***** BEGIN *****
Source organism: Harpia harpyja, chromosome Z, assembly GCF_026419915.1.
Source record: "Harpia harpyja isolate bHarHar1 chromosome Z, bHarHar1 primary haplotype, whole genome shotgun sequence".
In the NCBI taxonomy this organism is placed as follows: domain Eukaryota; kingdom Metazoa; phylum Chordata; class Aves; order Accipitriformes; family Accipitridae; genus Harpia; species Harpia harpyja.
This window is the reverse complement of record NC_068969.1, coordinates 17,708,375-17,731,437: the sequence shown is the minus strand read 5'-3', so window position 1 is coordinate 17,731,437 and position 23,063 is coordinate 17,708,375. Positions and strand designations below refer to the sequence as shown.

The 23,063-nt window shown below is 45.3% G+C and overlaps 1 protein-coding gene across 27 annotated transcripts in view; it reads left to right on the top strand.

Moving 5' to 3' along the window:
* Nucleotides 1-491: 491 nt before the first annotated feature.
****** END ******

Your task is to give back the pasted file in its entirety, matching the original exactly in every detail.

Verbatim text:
Source organism: Harpia harpyja, chromosome Z, assembly GCF_026419915.1.
Source record: "Harpia harpyja isolate bHarHar1 chromosome Z, bHarHar1 primary haplotype, whole genome shotgun sequence".
In the NCBI taxonomy this organism is placed as follows: domain Eukaryota; kingdom Metazoa; phylum Chordata; class Aves; order Accipitriformes; family Accipitridae; genus Harpia; species Harpia harpyja.
This window is the reverse complement of record NC_068969.1, coordinates 17,708,375-17,731,437: the sequence shown is the minus strand read 5'-3', so window position 1 is coordinate 17,731,437 and position 23,063 is coordinate 17,708,375. Positions and strand designations below refer to the sequence as shown.

The 23,063-nt window shown below is 45.3% G+C and overlaps 1 protein-coding gene across 27 annotated transcripts in view; it reads left to right on the top strand.

Moving 5' to 3' along the window:
* Nucleotides 1-491: 491 nt before the first annotated feature.